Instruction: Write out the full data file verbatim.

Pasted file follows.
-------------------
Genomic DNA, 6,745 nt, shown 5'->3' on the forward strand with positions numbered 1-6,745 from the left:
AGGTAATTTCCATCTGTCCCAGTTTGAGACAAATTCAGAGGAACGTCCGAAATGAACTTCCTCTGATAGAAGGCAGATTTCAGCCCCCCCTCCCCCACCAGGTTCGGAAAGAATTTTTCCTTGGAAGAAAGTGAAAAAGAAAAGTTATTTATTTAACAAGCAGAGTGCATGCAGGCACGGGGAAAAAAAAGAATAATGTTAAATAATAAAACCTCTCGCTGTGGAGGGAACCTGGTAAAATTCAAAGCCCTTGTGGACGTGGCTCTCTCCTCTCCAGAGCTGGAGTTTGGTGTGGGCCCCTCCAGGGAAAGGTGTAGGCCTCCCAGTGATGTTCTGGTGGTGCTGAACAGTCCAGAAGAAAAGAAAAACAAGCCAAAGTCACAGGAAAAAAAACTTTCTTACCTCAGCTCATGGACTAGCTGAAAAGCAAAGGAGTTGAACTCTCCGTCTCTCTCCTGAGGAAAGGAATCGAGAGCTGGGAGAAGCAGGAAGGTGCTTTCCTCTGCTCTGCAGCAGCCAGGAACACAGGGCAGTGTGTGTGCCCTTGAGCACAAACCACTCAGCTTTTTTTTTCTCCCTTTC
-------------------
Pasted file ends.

Genomic DNA, 6,745 nt, shown 5'->3' on the forward strand with positions numbered 1-6,745 from the left:
AGGTAATTTCCATCTGTCCCAGTTTGAGACAAATTCAGAGGAACGTCCGAAATGAACTTCCTCTGATAGAAGGCAGATTTCAGCCCCCCCTCCCCCACCAGGTTCGGAAAGAATTTTTCCTTGGAAGAAAGTGAAAAAGAAAAGTTATTTATTTAACAAGCAGAGTGCATGCAGGCACGGGGAAAAAAAAGAATAATGTTAAATAATAAAACCTCTCGCTGTGGAGGGAACCTGGTAAAATTCAAAGCCCTTGTGGACGTGGCTCTCTCCTCTCCAGAGCTGGAGTTTGGTGTGGGCCCCTCCAGGGAAAGGTGTAGGCCTCCCAGTGATGTTCTGGTGGTGCTGAACAGTCCAGAAGAAAAGAAAAACAAGCCAAAGTCACAGGAAAAAAAACTTTCTTACCTCAGCTCATGGACTAGCTGAAAAGCAAAGGAGTTGAACTCTCCGTCTCTCTCCTGAGGAAAGGAATCGAGAGCTGGGAGAAGCAGGAAGGTGCTTTCCTCTGCTCTGCAGCAGCCAGGAACACAGGGCAGTGTGTGTGCCCTTGAGCACAAACCACTCAGCTTTTTTTTTCTCCCTTTC